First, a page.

Developing “shared vision” is an often repeated recommendation for effective and sustainable change from organizational consultants (Kania and Kramer, 2011) and scholars of higher education (Henderson, Beach, and Finkelstein, 2011). Embracing stakeholders as full partners through sharing vision is a proactive way to bridge connections and incorporate a variety of viewpoints into the change process. Building shared vision requires broad stakeholder engagement and infuses the change project with both personal agency and effective participation. Shared vision is a useful concept that can be made more accessible and actionable through social science research on how change-making teams engage and empower stakeholders to collaborate on their projects.
Sharing vision can amplify success, increase participation, and erode the divide between project leaders and constituents. While desiring stakeholder cooperation, change agents often focus on acquiring “buy-in” from stakeholders, but this concept is quite limiting for change projects, especially those focused on DEI. The very language of buy-in predisposes change leaders to favor informational communication in order to get stakeholders excited about decisions, rather than formational communication that involves them in decision-making.
Based on our experience working with university change agents funded through the NSF RED (Revolutionizing Engineering Departments) Program, this workshop shares strategies for developing and sustaining shared vision. As the RED projects progressed, teams adjusted to meet challenges and expanded to include more stakeholders; the teams have learned from their experiences and adopted new strategies targeted at improving inclusion and empowerment to solve specific problems they did not identify at the outset of their projects. We find that teams establish shared vision with stakeholders through appealing to a range of motivations, honoring what has come before them, engaging stakeholders via strategies of co-orientation and integration, and sharing the labor of change. This workshop will help attendees understand their own contexts and develop actionable plans to build shared vision into their projects.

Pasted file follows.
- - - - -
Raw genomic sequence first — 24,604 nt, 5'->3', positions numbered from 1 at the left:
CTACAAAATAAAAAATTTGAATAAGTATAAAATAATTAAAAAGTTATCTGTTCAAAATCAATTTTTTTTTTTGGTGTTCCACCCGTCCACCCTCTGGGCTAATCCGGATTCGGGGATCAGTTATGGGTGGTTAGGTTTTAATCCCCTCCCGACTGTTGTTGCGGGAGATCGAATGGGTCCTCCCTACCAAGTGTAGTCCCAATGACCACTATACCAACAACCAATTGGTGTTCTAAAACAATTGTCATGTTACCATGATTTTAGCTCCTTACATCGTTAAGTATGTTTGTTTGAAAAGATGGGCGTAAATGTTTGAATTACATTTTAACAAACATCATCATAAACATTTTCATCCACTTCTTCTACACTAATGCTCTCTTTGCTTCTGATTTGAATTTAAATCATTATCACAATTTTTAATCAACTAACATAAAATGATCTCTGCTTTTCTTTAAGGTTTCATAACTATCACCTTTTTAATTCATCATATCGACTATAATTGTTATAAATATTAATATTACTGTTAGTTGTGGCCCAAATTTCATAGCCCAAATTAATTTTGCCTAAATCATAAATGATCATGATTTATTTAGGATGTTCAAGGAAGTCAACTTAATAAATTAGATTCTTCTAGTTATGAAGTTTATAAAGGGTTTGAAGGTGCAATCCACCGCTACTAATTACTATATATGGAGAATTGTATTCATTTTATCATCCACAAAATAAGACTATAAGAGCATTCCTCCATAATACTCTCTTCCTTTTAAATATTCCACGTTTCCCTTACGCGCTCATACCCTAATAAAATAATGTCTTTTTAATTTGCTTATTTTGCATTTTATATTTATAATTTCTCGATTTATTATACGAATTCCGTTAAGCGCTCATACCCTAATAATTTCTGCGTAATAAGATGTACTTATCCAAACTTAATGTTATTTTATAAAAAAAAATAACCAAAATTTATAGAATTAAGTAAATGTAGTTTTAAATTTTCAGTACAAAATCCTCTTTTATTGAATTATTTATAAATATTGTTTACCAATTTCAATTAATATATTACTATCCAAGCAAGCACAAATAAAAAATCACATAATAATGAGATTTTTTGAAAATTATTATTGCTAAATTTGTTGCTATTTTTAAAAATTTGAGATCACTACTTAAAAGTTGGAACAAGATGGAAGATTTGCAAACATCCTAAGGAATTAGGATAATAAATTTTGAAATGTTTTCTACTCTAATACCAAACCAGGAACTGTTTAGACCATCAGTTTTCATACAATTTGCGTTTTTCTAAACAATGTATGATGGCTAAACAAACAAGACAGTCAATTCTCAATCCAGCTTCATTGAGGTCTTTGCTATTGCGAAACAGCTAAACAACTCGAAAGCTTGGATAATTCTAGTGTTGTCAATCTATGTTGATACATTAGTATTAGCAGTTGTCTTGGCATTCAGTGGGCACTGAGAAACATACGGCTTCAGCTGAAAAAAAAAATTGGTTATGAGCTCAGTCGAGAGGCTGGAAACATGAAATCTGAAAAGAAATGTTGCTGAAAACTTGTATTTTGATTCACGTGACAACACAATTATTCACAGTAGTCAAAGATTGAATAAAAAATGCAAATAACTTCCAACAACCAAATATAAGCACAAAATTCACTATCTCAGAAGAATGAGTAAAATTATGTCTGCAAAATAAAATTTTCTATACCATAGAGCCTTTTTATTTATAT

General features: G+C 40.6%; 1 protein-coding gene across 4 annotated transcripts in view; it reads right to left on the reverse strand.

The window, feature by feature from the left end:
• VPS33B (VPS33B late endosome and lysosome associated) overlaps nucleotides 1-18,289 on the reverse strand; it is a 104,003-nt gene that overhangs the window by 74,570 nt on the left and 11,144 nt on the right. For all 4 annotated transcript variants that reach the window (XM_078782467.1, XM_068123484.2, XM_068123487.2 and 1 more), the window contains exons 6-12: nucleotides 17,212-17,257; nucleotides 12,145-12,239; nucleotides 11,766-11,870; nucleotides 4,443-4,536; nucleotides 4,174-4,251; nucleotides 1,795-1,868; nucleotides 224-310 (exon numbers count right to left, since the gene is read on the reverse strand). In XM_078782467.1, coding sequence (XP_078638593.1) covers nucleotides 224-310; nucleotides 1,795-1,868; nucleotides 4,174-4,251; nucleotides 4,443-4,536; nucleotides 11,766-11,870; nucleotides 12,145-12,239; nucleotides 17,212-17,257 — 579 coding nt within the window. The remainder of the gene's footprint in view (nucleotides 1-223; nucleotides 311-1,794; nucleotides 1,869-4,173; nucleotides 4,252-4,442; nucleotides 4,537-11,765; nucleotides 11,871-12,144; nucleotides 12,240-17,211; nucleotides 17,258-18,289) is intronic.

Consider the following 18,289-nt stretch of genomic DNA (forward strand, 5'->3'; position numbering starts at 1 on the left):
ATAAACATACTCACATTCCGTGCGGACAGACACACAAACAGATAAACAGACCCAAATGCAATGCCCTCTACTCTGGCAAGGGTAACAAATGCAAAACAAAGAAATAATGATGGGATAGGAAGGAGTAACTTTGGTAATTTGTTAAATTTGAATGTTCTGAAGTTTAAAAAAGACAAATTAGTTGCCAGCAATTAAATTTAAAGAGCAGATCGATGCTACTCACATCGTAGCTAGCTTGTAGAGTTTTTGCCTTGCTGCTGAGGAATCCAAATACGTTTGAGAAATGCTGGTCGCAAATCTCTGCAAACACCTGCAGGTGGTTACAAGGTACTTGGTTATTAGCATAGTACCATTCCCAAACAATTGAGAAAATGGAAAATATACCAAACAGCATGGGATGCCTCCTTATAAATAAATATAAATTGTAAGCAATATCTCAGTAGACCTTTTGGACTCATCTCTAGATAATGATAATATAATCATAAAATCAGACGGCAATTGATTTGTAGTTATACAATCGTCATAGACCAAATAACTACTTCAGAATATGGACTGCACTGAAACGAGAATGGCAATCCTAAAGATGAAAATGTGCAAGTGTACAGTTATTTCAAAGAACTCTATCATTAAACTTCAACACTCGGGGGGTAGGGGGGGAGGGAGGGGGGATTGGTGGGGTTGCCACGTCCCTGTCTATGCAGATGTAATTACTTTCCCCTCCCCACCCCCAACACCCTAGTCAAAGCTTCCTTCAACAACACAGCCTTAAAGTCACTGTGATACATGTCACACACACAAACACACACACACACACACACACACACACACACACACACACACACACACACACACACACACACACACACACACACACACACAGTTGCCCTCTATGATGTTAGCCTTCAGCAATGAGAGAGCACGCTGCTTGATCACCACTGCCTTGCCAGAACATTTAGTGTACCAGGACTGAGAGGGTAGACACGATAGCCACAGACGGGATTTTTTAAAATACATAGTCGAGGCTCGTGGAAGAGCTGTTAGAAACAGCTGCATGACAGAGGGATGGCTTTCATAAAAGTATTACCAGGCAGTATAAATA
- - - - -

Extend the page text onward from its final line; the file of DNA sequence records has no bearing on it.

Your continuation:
As a result of this session, attendees will:
• Understand the concept of shared vision, and how it differs from buy-in;
• Assess the current practices on their campuses/departments/organizations that support the development of shared vision around DEI;
• Apply and adapt effective shared vision practices to their own contexts;
• Develop a plan of action for cultivating shared vision to improve DEI on their campuses.
Brief overview of activities that will take place during the session:
We will begin by introducing attendees to the concept of shared vision and why it is useful for DEI change projects. We will then facilitate a number of exercises, grounded in our research findings, that will help attendees understand their own professional contexts and to what degree they are currently cultivating shared vision for DEI activities. As participants inventory their own practices, we will provide examples of campus practices that we have collected from the RED projects. These examples can be revised and adapted to the attendees’ contexts.
Opening, Land Acknowledgement, and, visioning exercise (5 minutes)
What does shared vision look like? (5 minutes)
a. Briefly present research findings
b. Share a sample shared vision document
Whom do change agents engage? (10 minutes)
c. Briefly present research findings
d. Activity on brainstorming potential stakeholders, network connections
e. Group share-out
Why should stakeholders participate in shared vision? (15 minutes)
f. Briefly present research findings
g. Activity on brainstorming what motivates your potential stakeholders, and how this impacts how you will engage with them
h. Group discussion
What strategies encourage shared vision? (15 minutes)
i. Briefly present research findings
j. Activity on identifying short-term wins
k. Group share-out
Group discussion and Q and A (10 minutes)
Are you a researcher? Would you like to cite this paper?
Visit the ASEE document repository at
for more tools and easy citations.